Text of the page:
On the 70th birthday of the NHS, it was uplifting to see people across the country coming together to celebrate one of Britain’s greatest achievements. As we look to the next 70 years, however, it is also important to reflect on areas where the health service has too often failed to protect the wellbeing of some of the most vulnerable individuals in our society – particularly those who experience mental ill health.
There has been a revolution in public attitudes around mental health over the last decade. Campaigns like ‘Time to Change’ and ‘Heads Together’, along with public figures who have bravely spoken of their own personal struggles, have helped to encourage open conversations and break down the stigma that often prevents people from seeking help.
While this has been a great triumph, we are still a long way from achieving equality for mental health in the NHS. I am proud of the progress we made in some areas during my time as Care Minister, such as trebling the number of people accessing psychological therapies and publishing the first ever maximum waiting time standards for mental health.
It is also important to reflect on areas where the health service has too often failed to protect the wellbeing of some of the most vulnerable individuals in our society
But people with mental health problems still do not enjoy the same rights to access treatment, on a timely basis, as people with physical health problems. Instead of getting the right support at the right time, they are too often left waiting interminably as under-funded and under-staffed mental health services buckle under unprecedented demand for care.
A flurry of reports from the CQC has exposed the many ways in which the system is letting people down. Too many people are institutionalised in ‘locked rehabilitation wards’ – a remarkable contradiction in terms – when they should be supported to live more independent lives in their own community. There are serious concerns about the quality of care for the growing number of people detained under the Mental Health Act. And my own research has shown that the use of force in mental health units is still endemic – including the dangerous practice of face-down restraint, despite guidance I issued aimed at ending this practice.
In April, the CQC’s review of children and young people’s mental health services found that the system is “complex and disjointed” – with long waiting times and inappropriately high thresholds for treatment. Although the Government has issued a new green paper, a damning report from the Health and Education select committees concluded that the proposals could leave thousands of children without the support they need.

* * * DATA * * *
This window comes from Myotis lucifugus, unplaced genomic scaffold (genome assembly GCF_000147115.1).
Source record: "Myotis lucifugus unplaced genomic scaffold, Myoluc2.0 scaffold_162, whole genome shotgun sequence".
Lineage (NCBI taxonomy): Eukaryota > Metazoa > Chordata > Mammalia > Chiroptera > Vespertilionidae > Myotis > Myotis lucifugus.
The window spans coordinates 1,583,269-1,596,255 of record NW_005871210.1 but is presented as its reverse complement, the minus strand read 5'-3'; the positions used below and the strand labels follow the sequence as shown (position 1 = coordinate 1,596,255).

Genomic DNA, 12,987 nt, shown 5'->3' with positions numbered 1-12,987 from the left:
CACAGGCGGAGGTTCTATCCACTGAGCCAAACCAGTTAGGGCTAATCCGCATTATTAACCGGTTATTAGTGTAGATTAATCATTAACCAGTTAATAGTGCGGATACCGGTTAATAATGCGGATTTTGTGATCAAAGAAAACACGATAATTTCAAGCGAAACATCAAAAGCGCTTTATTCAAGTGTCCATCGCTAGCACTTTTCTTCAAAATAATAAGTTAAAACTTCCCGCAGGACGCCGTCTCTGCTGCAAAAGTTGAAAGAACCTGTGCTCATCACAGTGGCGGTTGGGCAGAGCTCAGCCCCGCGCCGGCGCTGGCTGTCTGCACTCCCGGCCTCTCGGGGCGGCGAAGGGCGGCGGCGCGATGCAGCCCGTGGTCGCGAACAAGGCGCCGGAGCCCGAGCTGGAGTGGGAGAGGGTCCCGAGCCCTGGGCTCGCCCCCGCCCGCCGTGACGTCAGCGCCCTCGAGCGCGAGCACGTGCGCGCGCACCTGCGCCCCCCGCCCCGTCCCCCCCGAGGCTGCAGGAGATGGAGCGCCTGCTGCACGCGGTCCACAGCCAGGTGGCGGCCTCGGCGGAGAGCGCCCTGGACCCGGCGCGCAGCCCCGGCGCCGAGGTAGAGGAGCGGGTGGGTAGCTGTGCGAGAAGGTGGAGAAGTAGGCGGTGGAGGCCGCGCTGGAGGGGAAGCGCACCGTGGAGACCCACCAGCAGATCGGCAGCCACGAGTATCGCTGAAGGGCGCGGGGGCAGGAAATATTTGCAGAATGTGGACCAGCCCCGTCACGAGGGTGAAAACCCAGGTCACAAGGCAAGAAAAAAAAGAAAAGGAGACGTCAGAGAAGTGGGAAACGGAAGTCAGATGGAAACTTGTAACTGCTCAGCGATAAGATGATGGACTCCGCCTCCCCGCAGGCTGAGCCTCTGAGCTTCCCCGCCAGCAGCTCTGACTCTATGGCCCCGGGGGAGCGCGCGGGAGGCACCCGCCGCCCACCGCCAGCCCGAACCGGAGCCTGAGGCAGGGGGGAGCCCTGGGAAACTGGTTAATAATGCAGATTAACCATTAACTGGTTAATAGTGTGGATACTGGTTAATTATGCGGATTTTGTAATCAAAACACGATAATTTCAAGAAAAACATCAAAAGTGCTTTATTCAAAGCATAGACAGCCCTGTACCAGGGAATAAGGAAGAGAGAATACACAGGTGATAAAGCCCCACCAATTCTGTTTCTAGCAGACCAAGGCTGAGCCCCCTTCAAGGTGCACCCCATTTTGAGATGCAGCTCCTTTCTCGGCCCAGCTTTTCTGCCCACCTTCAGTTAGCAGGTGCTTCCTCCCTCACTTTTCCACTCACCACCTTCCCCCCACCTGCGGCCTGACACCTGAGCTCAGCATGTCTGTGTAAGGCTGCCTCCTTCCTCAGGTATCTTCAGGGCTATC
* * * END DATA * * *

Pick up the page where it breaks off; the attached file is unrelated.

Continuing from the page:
[People with mental health problems] are too often left waiting interminably as under-funded and under-staffed mental health services buckle under unprecedented demand for care
One of my great frustrations since leaving the Department of Health is the slow progress in implementing the ambitious Future in Mind strategy launched by the Coalition Government. This was a golden opportunity to link schools much more closely with mental health services and improve support for children before they reach crisis point. By failing to deliver this essential support, we are condemning a whole generation of young people to lives blighted by ill health and damaged prospects. It’s both morally unconscionable and economically stupid.
The Prime Minister has promised to tackle the burning injustice of inadequate mental health care. But until the funding and workforce is in place to support this, the brutal truth is that people with mental health problems will continue to be treated as second class citizens in the NHS. Sadly, the new £20 billion funding settlement falls short of the amount experts such as The King’s Fund and The Health Foundation say will be needed.
Expanding access to evidence-based treatment – with a stronger focus on early intervention and children’s mental health – must be a priority. However, it isn’t enough to focus on treatment alone. The country is in the grip of a mental health crisis which can only be tackled by a radical cultural shift from repair to prevention. We need to look beyond the NHS to address the social determinants of mental ill health, rather than trying to cure it once it’s there.
By failing to deliver this essential support, we are condemning a whole generation of young people to lives blighted by ill health and damaged prospects. It’s both morally unconscionable and economically stupid
One exciting initiative is the global network of cities focusing on long-term public mental health strategies. These aim to prevent mental illness across entire populations by looking at areas such as housing, employment, schools and the criminal justice system to ensure that there is proper support for people’s mental wellbeing.
I had these cities in mind when I chaired the West Midlands Mental Health Commission in 2016. We produced an action plan which had public mental health at its heart – including a focus on access to good housing through ‘Housing First’; getting people with mental ill health back to work using the ‘Individual Placement and Support’ model; and keeping people in work through a ‘Wellbeing Premium’ – a tax break for employers that take steps to improve the wellbeing of staff.
We need to look beyond the NHS to address the social determinants of mental ill health
If the new Health Secretary wants to secure a legacy, he should make it his mission to end the historic discrimination against mental ill health in the NHS. However, he must also make the case that the NHS cannot protect the mental health of the nation alone. Other parts of government need to play their part. If done properly, there is the potential to completely transform many thousands of lives – while it will ultimately save the state a fortune.
Image: Jesse Gardner, Unsplash